he got the physical fitness to stand in humid conditions without
a break. In any form of cricket the players are not on the field,
during the entire duration. When one side bats first (all out) the
other side walks.
The team that
bats first then takes the field. The other team has a rest barring
the two batsmen, who walks out. But not the umpires. Presently,
school cricket is plagued by competitive cricket. Every team is
hell bent to be in the running barring a few schools. In its wake
it has lost its spirit - to win at all costs. Apparently this lead
even to alleged chucking aided and abetted by the coach, too.
the umpires are well remunerated unlike in the past. They must be
truthful to themselves and act according to their conscience than
be tagged as cheats. Money is not everything in life nor it could
bring a peace of mind. Maintain your dignity at all times. Apparently
some umpires are at the behest of the first class players. They
even go to the extent of calling them 'Sir' - to be in their good
books - to gain recognition to reach higher levels.
great, late legendary Sir Don Bradman called the umpire 'Sir'. Umpires
should not stand if their moral or mental condition is low must
not serve the game purely for material gains. Must strive to adhere
to three things - commitment, loyalty, dignity on and off the field.
At the end of the day he must be able to walk out of the field with
his head high.
As Dickie Bird,
an umpiring legend won respect all round for maintaining the dignity
of the game. He, too may have made human errors, but never tired
to balance it but started anew. Bird never depended much on the
electronic eye, but on the human - eye for his decision making.
respect all round. Quite a popular figure among the players. Controversies
raged at times on the field. But Bird with a bird's eye view from
the middle controlled the game, but not the match referee, unlike
at present times. Bird, played the game with the likes of Sri Lanka's
Stanley Jayasinghe and Clive Inman for Leicestershire etc., later
took upto umpiring for the right reasons with a view to the game.
In the sub-continent too he officiated in the venues like - "boiling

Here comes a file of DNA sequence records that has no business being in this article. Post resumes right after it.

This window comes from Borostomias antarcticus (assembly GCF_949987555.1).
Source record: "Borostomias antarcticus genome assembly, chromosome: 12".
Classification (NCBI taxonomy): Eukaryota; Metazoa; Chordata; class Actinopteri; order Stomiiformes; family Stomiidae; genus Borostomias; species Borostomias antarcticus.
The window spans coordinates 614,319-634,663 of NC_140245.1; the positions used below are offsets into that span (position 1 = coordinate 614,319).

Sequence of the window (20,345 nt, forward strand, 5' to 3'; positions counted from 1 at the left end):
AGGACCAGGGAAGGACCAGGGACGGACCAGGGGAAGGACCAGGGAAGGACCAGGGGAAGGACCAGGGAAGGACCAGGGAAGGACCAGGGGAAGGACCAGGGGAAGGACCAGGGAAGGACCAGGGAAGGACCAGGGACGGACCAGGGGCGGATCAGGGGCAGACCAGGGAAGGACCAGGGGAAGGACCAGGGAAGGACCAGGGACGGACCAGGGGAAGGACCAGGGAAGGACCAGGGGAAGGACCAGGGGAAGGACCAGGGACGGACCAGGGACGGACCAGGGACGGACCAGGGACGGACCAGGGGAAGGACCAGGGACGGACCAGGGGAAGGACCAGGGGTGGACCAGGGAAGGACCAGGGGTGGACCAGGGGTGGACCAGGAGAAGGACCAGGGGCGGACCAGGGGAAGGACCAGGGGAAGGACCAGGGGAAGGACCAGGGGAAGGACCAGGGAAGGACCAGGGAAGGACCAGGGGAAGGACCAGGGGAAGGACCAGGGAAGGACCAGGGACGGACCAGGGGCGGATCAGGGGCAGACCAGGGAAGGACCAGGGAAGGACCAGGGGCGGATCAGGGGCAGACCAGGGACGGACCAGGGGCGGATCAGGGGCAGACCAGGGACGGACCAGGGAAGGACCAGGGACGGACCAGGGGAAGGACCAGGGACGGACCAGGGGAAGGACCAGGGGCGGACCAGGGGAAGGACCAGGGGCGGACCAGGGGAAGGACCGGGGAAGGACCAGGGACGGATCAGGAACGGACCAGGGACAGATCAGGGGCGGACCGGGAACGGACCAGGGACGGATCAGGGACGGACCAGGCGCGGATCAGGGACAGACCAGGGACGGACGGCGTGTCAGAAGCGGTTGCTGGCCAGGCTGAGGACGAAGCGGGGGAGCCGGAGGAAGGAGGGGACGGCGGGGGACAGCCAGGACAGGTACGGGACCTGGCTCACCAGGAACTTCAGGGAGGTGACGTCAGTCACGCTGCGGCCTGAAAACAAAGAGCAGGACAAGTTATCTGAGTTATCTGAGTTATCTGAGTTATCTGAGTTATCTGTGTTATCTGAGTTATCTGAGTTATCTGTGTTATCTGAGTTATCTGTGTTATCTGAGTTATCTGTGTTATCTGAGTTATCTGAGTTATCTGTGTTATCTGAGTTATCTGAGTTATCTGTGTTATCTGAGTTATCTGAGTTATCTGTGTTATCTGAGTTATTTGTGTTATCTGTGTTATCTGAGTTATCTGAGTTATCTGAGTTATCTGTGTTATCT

cauldrons", Eden Gardens and Lahore before milling crowds,
but never lost his confidence even under pressure.
SC enter Div. III final Round
Mutwal S.C., led by former Josephian cricketer Vinod Sivapragasam
with a fine all round team effort remained unbeaten to enter the
BCCSL organised Div. III tournament which is now in progress.
times Mutwal S.C. kept the game going giving encouragement to youngsters
drawn from the schools in and around, Colombo North. Former Cricket
Board official and lawyer late Ranjith de Silva was a live-wire
of MSC and with other diehards did much for its continuity. The
Mutwal Club registered four outright wins to remain unbeaten in
Beat Liberty C.C. by 9 wickets.
(Played on 08/12/02 at the President's College grounds, Rajagiriya)
Liberty C.C. - 87 all out in 26 overs.(Mark Fernando 3/18, B. Jeganathan
3/26, D. Cramer 3/18) Mutwal S.C. - 89 for 1 in 18 overs. (L. Hettiarachchi
24, A. Fernando 33 n.o., A. Rajaratnam 22 n.o.)
Beat Colts C.C.
by 5 wickets.
(Played on 19/12/02 at Havelock Park)
Colts C.C. - 115 all out in 36.3 overs.
(A. Rajaratnam 2/6, B. Jeganathan 2/19, D. Cramer 3/16)
Mutwal S.C. - 116 for 5 in 26 overs. (B.Jeganathan 21, M.Fernando
Beat Muthuwella P.S.C by 9 wickets
(Played on 22.12.02 at Wattala)
Muthuwella P.S.C - 168 all out in 41.1 overs (V.Sivapragasam 3/7,
M. Fernando 2/25, D. Cramer 2/31)Mutwal S.C. - 170 for 1 in 16.1
overs (L. Hettiarachchi 47 n.o. A. Rajaratnam 94 n.o.)
Beat Yorkshire C.C. by 4 wickets.
(Played on 29/12/02 at Wattala)
Yorkshire C.C - 239 for 9 in 50 overs. (L. Jayasinghe 2/27, B. Jeganathan
Mutwal S.C - 243 for 6 in 47 overs. (P. De Silva 59, A. RAjaratnam
34, B. Jeganathan 25, L. Jayasinghe 36 n.o., V. Sivapragasam 30